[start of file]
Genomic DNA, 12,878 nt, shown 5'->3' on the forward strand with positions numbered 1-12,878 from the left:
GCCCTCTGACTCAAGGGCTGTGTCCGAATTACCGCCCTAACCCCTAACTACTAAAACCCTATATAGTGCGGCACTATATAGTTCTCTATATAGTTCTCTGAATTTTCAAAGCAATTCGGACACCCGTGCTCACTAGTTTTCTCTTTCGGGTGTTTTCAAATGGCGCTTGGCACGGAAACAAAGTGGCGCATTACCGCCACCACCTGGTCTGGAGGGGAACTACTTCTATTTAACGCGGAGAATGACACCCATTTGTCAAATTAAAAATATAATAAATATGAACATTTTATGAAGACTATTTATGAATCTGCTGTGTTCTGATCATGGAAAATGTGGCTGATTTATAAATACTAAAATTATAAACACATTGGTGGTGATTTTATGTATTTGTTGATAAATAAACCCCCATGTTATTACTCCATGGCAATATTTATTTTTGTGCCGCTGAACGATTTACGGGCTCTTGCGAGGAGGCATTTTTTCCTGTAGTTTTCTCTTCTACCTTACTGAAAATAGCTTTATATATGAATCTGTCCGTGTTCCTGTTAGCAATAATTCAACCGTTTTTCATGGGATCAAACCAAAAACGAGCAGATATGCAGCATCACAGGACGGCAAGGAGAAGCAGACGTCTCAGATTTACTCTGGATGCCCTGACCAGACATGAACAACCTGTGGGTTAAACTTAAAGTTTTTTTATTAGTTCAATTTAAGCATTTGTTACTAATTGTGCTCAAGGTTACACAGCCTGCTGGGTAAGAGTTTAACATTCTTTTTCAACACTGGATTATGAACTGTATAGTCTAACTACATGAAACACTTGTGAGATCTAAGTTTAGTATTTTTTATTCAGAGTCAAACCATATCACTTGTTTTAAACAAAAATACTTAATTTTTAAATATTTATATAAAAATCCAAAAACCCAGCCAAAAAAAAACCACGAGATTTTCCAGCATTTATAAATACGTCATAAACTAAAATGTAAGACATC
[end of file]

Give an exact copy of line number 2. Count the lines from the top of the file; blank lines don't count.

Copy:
GCCCTCTGACTCAAGGGCTGTGTCCGAATTACCGCCCTAACCCCTAACTACTAAAACCCTATATAGTGCGGCACTATATAGTTCTCTATATAGTTCTCTGAATTTTCAAAGCAATTCGGACACCCGTGCTCACTAGTTTTCTCTTTCGGGTGTTTTCAAATGGCGCTTGGCACGGAAACAAAGTGGCGCATTACCGCCACCACCTGGTCTGGAGGGGAACTACTTCTATTTAACGCGGAGAATGACACCCATTTGTCAAATTAAAAATATAATAAATATGAACATTTTATGAAGACTATTTATGAATCTGCTGTGTTCTGATCATGGAAAATGTGGCTGATTTATAAATACTAAAATTATAAACACATTGGTGGTGATTTTATGTATTTGTTGATAAATAAACCCCCATGTTATTACTCCATGGCAATATTTATTTTTGTGCCGCTGAACGATTTACGGGCTCTTGCGAGGAGGCATTTTTTCCTGTAGTTTTCTCTTCTACCTTACTGAAAATAGCTTTATATATGAATCTGTCCGTGTTCCTGTTAGCAATAATTCAACCGTTTTTCATGGGATCAAACCAAAAACGAGCAGATATGCAGCATCACAGGACGGCAAGGAGAAGCAGACGTCTCAGATTTACTCTGGATGCCCTGACCAGACATGAACAACCTGTGGGTTAAACTTAAAGTTTTTTTATTAGTTCAATTTAAGCATTTGTTACTAATTGTGCTCAAGGTTACACAGCCTGCTGGGTAAGAGTTTAACATTCTTTTTCAACACTGGATTATGAACTGTATAGTCTAACTACATGAAACACTTGTGAGATCTAAGTTTAGTATTTTTTATTCAGAGTCAAACCATATCACTTGTTTTAAACAAAAATACTTAATTTTTAAATATTTATATAAAAATCCAAAAACCCAGCCAAAAAAAAACCACGAGATTTTCCAGCATTTATAAATACGTCATAAACTAAAATGTAAGACATC